Author Archives: Frog-kun
Light novels are known for their clickbait titles even though the majority of light novels do not actually have clickbait titles. But hey, I fell for it, because out of all the J-Novel Club titles released so far, the only ones I’ve read at the time of this writing are My Little Sister Can Read Kanji and I Saved Too Many Girls and Caused the Apocalypse. I regret nothing.
This blog post is an evaluation of the two titles and their potential for fantastic memes.
Reki Kawahara is well known for Sword Art Online and Accel World, but if you ask me, his best work is The Isolator, a sci-fi thriller and psychological drama series that only gets a new volume once a year. It’s based off a web novel Kawahara began writing in 2004, but he has rewritten the story heavily for its light novel release, and it is easily his most mature work.
Let’s recap the 12 Days of Anime and the whirlwind year that was 2016.
In October 2016, a friend of mine launched a website called Anime Feminist. I’m really surprised at how well it’s been doing so far. Although I’m not actively involved with creating content, I’m close enough to the action to see just how hard the staff has been working to keep things going. It’s been a real privilege to see the results of their work, and I hope that the site meets all its funding goals in 2017.
I’ve already talked about my motives for supporting Anime Feminist elsewhere, but I do want to talk for a bit about how I first became friends with the site’s editor-in-chief, Amelia Cook. Looking back, it was a rather unlikely friendship….
Today’s post will be short because as the title subtly implies, I’m somewhat pressed for time.
2016 has been a crazy year in world politics, to put it lightly. Anti-globalist sentiments and nativism aren’t anything new in the scheme of things, but they were big factors behind some of the major political decisions of this year. Yet in spite of all the heightened anxiety about immigration and foreign trade, globalisation continues to truck on with no sign of stopping.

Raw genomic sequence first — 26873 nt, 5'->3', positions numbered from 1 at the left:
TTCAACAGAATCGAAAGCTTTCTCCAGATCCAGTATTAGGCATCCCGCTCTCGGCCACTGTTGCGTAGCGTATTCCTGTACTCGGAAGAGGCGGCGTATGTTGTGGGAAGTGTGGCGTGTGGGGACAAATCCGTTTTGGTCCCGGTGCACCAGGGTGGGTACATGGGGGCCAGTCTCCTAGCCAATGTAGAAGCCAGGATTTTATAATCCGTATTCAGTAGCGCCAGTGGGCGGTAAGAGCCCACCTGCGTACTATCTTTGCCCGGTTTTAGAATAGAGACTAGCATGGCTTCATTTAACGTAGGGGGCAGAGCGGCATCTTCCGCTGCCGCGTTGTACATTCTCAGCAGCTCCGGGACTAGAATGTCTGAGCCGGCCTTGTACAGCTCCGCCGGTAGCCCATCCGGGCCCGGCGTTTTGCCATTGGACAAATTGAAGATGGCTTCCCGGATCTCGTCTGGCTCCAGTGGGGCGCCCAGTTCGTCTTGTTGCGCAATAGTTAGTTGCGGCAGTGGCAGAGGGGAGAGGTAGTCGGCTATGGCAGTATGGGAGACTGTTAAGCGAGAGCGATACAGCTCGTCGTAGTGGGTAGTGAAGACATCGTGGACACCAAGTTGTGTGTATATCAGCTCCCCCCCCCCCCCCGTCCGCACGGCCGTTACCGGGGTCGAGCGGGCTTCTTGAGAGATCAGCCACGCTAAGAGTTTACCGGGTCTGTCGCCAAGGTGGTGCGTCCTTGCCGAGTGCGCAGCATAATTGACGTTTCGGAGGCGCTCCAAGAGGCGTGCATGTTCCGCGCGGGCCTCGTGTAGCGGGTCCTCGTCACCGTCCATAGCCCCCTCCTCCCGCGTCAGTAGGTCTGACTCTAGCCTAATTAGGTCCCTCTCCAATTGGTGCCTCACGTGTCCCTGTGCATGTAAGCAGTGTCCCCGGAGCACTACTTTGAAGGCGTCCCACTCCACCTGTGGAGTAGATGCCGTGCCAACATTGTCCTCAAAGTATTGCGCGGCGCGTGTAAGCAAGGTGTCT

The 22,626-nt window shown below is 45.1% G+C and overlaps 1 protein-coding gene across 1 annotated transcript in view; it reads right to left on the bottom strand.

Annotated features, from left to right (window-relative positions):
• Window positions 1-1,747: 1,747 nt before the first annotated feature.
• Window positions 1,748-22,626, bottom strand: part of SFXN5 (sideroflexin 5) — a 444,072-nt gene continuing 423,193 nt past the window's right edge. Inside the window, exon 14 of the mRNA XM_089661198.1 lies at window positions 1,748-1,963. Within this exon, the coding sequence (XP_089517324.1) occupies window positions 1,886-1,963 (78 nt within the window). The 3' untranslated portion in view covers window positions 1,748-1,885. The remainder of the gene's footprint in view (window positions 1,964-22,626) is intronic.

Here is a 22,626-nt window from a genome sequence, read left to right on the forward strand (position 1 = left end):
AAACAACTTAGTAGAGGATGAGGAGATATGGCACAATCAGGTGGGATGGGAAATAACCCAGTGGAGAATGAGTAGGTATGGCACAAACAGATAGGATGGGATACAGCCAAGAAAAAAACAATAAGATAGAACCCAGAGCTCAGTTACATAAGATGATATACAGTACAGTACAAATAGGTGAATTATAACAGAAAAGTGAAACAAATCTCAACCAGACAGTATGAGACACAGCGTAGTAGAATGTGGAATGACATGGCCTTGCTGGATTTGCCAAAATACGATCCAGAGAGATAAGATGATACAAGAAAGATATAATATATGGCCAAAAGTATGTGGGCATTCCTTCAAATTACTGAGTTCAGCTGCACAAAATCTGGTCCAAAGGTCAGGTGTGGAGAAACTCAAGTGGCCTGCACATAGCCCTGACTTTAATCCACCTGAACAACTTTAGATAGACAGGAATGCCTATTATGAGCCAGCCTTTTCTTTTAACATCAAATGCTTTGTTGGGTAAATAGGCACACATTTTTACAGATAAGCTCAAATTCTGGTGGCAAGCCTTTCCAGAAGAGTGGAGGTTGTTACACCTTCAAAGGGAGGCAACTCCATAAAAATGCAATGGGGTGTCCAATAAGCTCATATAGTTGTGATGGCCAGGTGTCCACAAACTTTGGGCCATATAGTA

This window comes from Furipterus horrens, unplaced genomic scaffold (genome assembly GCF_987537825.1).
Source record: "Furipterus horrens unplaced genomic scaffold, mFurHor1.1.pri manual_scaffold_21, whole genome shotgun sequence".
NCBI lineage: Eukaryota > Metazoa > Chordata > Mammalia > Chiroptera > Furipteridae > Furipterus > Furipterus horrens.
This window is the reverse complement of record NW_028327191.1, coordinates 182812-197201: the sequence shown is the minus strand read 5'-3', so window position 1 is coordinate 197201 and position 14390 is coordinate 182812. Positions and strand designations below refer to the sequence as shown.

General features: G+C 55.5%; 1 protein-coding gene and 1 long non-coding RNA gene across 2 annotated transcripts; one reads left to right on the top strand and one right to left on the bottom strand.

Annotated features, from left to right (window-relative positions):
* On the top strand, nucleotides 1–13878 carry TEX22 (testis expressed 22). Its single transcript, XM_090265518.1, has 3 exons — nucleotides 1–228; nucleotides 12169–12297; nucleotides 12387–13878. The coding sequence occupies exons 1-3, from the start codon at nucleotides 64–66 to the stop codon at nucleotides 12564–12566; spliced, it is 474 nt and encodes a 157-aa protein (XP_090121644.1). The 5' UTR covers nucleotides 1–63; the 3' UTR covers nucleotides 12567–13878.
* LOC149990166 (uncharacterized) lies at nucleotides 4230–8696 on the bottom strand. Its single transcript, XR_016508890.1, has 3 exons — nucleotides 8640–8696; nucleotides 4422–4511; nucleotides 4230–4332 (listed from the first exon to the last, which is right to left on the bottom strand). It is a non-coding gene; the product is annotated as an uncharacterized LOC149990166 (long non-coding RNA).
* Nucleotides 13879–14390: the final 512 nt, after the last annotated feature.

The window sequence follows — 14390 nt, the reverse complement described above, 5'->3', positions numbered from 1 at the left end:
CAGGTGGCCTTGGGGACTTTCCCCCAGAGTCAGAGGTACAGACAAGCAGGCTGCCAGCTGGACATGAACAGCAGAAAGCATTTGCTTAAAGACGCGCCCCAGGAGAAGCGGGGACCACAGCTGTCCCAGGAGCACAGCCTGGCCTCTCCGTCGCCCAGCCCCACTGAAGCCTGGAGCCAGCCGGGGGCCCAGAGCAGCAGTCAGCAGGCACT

The anime industry is becoming more international. In 2016, we got a US-Japan anime collaboration in the form of the SHELTER music video, and we also got to see Kimi no Na wa break records around the world. And these are just the most obvious things that happened this year. These days, more and more foreigners are working in Japan’s anime industry (see: Thomas Romain’s cool website for aspiring French animators), and online streaming is getting bigger around the world. It’s never been a more exciting time to be an international anime fan.
Sure, the world might be fucked in the long term, but at least I’ll be watching good anime until the apocalypse…
I don’t know what I’m looking for when I watch anime. Do I want something with good animation? Do I want something to relax to? Do I want a thrilling story? I don’t know. I don’t have any specific preferences.
Because of that, I can’t really explain my anime taste to anyone. I joke a lot about liking harems and light novel adaptations and whatnot, but when it comes to my absolute favourites, I don’t know how to describe them. Maybe it’s because they don’t fit easily into a single genre, or perhaps it’s because I can’t think of a particular reason for why they’ve captured my heart.
Despite not being able to describe my tastes, however, I am certain of one thing: my taste has changed over the years.
2016 was the year anime and reality started to mix.
Until this year, I had been careful to keep my online identity (and, by extension, my anime fandom) separate from my real life. This was mostly for privacy reasons, although if I have to honest, it was also because I’m more confident expressing myself through writing than through speaking. I still don’t put pictures of myself online, and that’s probably for the best.
Eventually, however, I ended up identifying under my real name for Anime News Network and Crunchyroll, and I’ve met several internet friends in person throughout the year. The result? Nothing really changed. On hindsight, I realise that there was never a clear separation between “reality” and “online” in the first place.
If you’d told me just a few months ago that I’d end up writing for Crunchyroll, I would have laughed in your face. Even now, I still don’t know what I did to deserve it.
This isn’t false modesty speaking. I do have concerns, not with Crunchyroll itself, but with the platform and privilege I have been given. While the editorial team proofreads my articles and offers me feedback, I don’t get fact checked. If I spread inaccurate information through my articles, it would be entirely my own fault. It would be one thing to talk out of my ass on my blog, which I frequently do, but on Crunchyroll, where tens of thousands of people read my articles, the consequences are more serious.
I’m not sure whether the other writers experience this feeling, but for me, it’s been a pressure since day one.
Re:ZERO was a series I became mildly obsessed with as it aired. It resonated with me for similar reasons Oregairu did – because it showed a deep understanding of its self-loathing geek protagonist. In the end, I couldn’t help but root for Subaru, even when I knew that his actions were self-defeating. He felt empty and alone, and he was convinced that he could save himself by becoming Emilia’s knight. I’m not sure that he overcame his white knight complex by the end of the anime, but he did become more capable of empathising with others, and that was significant in itself.
However, anyone who followed me on twitter during the time Re:ZERO aired probably knows which two characters really stole my heart.